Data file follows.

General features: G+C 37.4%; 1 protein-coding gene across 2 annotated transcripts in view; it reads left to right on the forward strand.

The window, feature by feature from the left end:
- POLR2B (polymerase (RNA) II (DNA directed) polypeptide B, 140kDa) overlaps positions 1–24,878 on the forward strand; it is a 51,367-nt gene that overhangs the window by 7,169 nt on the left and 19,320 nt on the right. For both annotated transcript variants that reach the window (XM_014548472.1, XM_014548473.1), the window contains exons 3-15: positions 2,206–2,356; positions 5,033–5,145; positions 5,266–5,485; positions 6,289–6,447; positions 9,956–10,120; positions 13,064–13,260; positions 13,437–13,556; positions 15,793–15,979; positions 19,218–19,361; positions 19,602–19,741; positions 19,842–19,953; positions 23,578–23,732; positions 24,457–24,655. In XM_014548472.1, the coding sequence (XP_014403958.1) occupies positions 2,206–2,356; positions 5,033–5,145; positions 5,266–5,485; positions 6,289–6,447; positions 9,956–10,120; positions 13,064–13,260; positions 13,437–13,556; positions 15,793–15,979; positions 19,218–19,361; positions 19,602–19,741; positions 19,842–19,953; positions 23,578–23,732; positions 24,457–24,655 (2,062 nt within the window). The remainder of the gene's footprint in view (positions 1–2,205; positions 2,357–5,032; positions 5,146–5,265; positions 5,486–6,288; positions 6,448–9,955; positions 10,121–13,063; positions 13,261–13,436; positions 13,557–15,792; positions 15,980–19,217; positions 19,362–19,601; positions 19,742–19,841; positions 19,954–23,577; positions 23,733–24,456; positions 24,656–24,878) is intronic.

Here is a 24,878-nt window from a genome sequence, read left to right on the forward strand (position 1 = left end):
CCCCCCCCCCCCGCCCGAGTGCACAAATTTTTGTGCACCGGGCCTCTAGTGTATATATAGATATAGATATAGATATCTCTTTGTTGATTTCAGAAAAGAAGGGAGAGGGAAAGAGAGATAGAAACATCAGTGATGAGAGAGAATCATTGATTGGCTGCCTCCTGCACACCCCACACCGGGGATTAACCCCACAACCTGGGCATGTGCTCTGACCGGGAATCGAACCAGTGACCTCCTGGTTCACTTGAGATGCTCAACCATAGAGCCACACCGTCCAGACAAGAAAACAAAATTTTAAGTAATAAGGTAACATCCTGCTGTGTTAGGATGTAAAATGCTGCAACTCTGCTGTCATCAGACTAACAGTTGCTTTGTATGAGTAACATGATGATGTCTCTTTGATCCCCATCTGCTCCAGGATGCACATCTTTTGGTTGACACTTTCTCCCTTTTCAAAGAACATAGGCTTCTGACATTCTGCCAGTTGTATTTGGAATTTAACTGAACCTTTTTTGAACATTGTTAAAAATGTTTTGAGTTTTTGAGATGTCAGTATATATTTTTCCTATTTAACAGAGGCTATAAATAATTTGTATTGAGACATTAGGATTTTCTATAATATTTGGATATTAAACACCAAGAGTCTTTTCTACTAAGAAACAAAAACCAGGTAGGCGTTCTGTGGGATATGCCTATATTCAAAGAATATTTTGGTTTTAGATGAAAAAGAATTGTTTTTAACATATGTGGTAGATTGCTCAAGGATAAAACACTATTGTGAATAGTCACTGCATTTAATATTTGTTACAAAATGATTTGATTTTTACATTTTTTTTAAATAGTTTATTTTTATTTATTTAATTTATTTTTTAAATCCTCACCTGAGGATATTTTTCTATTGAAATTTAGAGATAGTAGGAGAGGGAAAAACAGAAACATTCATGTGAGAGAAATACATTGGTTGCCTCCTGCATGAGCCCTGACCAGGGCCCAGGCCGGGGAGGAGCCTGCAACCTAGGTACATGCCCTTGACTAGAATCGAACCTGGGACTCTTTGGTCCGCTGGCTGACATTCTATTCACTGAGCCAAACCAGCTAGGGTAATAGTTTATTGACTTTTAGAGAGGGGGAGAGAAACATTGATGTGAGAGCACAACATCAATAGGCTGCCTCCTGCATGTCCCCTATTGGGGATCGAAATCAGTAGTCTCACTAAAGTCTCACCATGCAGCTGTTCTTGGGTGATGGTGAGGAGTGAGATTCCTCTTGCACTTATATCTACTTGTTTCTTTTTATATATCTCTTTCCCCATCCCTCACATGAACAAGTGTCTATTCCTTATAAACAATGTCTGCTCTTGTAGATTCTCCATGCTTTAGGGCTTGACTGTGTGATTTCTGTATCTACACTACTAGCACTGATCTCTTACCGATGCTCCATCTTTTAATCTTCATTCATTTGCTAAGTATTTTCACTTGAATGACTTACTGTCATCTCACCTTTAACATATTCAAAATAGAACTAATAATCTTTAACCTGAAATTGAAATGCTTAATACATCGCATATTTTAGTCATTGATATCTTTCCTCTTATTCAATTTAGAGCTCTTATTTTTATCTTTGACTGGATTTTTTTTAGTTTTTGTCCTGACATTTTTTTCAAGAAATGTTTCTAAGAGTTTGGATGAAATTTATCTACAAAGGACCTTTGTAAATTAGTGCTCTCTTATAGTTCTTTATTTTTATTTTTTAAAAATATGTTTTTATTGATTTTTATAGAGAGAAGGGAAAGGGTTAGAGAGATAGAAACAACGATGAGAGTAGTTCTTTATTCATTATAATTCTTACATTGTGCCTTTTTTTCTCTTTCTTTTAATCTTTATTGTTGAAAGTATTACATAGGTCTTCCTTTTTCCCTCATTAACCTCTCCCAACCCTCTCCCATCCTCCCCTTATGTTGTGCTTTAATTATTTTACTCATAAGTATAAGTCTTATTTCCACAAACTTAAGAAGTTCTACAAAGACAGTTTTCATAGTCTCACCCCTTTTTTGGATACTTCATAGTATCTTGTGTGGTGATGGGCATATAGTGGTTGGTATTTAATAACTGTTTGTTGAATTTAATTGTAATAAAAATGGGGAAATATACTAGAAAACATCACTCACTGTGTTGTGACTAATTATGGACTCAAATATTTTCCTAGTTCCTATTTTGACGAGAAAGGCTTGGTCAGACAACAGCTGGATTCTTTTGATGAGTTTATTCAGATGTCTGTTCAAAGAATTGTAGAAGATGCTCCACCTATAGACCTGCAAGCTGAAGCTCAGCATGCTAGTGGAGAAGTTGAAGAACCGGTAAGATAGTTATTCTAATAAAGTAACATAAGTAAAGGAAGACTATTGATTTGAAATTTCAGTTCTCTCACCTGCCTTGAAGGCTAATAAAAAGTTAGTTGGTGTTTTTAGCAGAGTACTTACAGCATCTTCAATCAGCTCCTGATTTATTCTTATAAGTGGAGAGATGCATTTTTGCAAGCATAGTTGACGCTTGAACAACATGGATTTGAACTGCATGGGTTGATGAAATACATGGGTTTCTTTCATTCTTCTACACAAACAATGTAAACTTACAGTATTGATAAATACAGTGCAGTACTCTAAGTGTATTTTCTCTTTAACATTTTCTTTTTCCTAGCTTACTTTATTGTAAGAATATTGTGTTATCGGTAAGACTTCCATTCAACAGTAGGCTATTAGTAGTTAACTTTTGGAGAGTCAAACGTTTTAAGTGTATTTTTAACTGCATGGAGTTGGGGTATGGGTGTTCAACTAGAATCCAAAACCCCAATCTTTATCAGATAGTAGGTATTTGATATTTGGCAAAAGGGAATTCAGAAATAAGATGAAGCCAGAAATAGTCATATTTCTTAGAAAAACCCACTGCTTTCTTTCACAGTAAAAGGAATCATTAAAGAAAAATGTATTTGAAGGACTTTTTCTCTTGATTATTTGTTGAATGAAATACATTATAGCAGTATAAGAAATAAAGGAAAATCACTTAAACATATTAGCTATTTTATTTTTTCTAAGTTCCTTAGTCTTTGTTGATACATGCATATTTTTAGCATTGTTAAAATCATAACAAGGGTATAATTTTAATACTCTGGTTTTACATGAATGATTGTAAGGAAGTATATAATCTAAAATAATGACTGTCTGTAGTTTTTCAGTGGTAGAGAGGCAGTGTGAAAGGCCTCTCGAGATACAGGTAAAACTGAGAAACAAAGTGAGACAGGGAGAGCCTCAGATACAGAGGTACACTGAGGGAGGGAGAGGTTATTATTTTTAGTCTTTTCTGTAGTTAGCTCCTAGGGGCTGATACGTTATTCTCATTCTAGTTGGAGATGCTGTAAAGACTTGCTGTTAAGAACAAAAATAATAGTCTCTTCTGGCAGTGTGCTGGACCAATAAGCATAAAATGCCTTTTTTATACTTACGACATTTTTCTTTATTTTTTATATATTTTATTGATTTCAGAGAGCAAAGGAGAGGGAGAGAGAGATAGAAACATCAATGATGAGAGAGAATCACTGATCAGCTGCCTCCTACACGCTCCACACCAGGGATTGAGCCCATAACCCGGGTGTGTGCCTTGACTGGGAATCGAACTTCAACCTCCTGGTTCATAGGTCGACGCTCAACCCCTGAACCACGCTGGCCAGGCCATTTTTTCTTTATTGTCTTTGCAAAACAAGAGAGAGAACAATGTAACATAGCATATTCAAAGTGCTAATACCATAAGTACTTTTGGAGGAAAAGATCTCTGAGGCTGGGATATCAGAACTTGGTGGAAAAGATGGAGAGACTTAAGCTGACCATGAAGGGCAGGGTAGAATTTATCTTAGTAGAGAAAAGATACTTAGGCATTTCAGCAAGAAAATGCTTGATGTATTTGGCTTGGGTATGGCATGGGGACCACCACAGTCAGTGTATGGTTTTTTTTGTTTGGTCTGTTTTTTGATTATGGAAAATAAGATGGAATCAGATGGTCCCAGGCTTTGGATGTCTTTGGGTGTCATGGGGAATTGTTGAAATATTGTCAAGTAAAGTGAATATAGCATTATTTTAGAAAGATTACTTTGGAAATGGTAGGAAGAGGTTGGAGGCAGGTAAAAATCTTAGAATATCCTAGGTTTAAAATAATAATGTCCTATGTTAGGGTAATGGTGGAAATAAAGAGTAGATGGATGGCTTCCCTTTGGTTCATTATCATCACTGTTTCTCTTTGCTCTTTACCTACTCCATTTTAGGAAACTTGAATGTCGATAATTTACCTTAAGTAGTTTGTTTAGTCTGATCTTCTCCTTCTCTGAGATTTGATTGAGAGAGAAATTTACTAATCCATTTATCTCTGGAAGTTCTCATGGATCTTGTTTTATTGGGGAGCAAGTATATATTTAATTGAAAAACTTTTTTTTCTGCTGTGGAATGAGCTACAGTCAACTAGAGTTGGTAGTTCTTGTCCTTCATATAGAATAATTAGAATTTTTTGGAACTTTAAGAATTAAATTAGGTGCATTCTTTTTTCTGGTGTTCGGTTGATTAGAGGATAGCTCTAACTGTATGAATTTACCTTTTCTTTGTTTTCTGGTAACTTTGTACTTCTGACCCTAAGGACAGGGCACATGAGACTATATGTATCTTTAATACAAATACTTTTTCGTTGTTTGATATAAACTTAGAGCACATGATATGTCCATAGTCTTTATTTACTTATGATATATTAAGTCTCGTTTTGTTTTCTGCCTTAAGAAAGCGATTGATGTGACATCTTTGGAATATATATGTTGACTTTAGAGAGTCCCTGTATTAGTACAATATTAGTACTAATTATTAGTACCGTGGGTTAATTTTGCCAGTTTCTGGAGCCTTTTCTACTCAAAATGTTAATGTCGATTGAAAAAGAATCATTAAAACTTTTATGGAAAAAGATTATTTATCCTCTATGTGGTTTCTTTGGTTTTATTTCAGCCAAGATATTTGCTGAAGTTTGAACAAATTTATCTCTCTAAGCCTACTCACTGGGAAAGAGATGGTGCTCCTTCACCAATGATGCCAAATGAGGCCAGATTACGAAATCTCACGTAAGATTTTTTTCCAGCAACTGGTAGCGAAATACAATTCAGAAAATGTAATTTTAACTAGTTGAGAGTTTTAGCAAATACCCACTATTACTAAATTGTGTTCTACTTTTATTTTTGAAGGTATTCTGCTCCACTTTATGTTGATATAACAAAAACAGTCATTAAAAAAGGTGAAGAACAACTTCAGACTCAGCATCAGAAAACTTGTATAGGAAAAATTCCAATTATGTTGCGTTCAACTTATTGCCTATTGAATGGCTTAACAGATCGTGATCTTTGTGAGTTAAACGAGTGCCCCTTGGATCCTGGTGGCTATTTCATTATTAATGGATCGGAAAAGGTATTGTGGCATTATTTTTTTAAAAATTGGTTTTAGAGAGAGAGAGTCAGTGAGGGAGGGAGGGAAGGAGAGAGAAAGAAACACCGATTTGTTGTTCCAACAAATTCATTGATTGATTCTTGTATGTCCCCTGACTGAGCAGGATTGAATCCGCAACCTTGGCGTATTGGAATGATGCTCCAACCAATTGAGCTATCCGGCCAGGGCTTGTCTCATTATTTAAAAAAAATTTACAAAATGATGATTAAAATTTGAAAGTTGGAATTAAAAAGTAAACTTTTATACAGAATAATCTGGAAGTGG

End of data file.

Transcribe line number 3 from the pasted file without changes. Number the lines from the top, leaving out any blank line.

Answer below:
- POLR2B (polymerase (RNA) II (DNA directed) polypeptide B, 140kDa) overlaps positions 1–24,878 on the forward strand; it is a 51,367-nt gene that overhangs the window by 7,169 nt on the left and 19,320 nt on the right. For both annotated transcript variants that reach the window (XM_014548472.1, XM_014548473.1), the window contains exons 3-15: positions 2,206–2,356; positions 5,033–5,145; positions 5,266–5,485; positions 6,289–6,447; positions 9,956–10,120; positions 13,064–13,260; positions 13,437–13,556; positions 15,793–15,979; positions 19,218–19,361; positions 19,602–19,741; positions 19,842–19,953; positions 23,578–23,732; positions 24,457–24,655. In XM_014548472.1, the coding sequence (XP_014403958.1) occupies positions 2,206–2,356; positions 5,033–5,145; positions 5,266–5,485; positions 6,289–6,447; positions 9,956–10,120; positions 13,064–13,260; positions 13,437–13,556; positions 15,793–15,979; positions 19,218–19,361; positions 19,602–19,741; positions 19,842–19,953; positions 23,578–23,732; positions 24,457–24,655 (2,062 nt within the window). The remainder of the gene's footprint in view (positions 1–2,205; positions 2,357–5,032; positions 5,146–5,265; positions 5,486–6,288; positions 6,448–9,955; positions 10,121–13,063; positions 13,261–13,436; positions 13,557–15,792; positions 15,980–19,217; positions 19,362–19,601; positions 19,742–19,841; positions 19,954–23,577; positions 23,733–24,456; positions 24,656–24,878) is intronic.